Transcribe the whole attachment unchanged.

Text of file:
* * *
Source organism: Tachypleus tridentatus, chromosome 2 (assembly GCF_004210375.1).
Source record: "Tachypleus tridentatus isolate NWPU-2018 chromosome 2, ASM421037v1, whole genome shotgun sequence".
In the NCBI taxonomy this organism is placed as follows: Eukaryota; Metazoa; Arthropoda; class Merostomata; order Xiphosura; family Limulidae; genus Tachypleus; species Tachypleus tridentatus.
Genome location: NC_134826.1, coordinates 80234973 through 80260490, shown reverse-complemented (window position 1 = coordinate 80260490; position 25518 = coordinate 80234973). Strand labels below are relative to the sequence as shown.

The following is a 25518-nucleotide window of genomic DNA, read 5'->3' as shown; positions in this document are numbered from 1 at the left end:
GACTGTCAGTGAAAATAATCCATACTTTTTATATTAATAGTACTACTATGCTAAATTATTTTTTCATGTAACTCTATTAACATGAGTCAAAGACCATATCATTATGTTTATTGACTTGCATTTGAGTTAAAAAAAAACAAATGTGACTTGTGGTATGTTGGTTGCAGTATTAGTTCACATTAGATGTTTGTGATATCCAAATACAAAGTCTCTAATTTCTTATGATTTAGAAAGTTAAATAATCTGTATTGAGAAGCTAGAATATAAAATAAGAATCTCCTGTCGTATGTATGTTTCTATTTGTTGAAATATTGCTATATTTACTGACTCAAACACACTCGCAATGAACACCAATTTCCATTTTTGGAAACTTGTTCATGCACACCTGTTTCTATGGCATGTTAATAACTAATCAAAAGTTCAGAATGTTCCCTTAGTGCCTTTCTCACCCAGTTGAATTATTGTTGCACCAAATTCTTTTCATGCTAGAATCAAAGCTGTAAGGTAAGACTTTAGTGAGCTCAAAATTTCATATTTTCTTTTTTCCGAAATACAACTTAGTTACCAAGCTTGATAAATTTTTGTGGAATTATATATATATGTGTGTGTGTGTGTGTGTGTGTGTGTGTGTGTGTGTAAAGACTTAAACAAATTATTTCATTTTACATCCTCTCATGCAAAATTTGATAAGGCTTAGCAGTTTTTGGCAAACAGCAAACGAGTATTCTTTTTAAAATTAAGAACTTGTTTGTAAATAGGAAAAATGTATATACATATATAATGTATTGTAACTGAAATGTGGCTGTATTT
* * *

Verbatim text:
Source organism: Tachypleus tridentatus, chromosome 2 (assembly GCF_004210375.1).
Source record: "Tachypleus tridentatus isolate NWPU-2018 chromosome 2, ASM421037v1, whole genome shotgun sequence".
In the NCBI taxonomy this organism is placed as follows: Eukaryota; Metazoa; Arthropoda; class Merostomata; order Xiphosura; family Limulidae; genus Tachypleus; species Tachypleus tridentatus.
Genome location: NC_134826.1, coordinates 80234973 through 80260490, shown reverse-complemented (window position 1 = coordinate 80260490; position 25518 = coordinate 80234973). Strand labels below are relative to the sequence as shown.

The following is a 25518-nucleotide window of genomic DNA, read 5'->3' as shown; positions in this document are numbered from 1 at the left end:
GACTGTCAGTGAAAATAATCCATACTTTTTATATTAATAGTACTACTATGCTAAATTATTTTTTCATGTAACTCTATTAACATGAGTCAAAGACCATATCATTATGTTTATTGACTTGCATTTGAGTTAAAAAAAAACAAATGTGACTTGTGGTATGTTGGTTGCAGTATTAGTTCACATTAGATGTTTGTGATATCCAAATACAAAGTCTCTAATTTCTTATGATTTAGAAAGTTAAATAATCTGTATTGAGAAGCTAGAATATAAAATAAGAATCTCCTGTCGTATGTATGTTTCTATTTGTTGAAATATTGCTATATTTACTGACTCAAACACACTCGCAATGAACACCAATTTCCATTTTTGGAAACTTGTTCATGCACACCTGTTTCTATGGCATGTTAATAACTAATCAAAAGTTCAGAATGTTCCCTTAGTGCCTTTCTCACCCAGTTGAATTATTGTTGCACCAAATTCTTTTCATGCTAGAATCAAAGCTGTAAGGTAAGACTTTAGTGAGCTCAAAATTTCATATTTTCTTTTTTCCGAAATACAACTTAGTTACCAAGCTTGATAAATTTTTGTGGAATTATATATATATGTGTGTGTGTGTGTGTGTGTGTGTGTGTGTGTGTGTAAAGACTTAAACAAATTATTTCATTTTACATCCTCTCATGCAAAATTTGATAAGGCTTAGCAGTTTTTGGCAAACAGCAAACGAGTATTCTTTTTAAAATTAAGAACTTGTTTGTAAATAGGAAAAATGTATATACATATATAATGTATTGTAACTGAAATGTGGCTGTATTT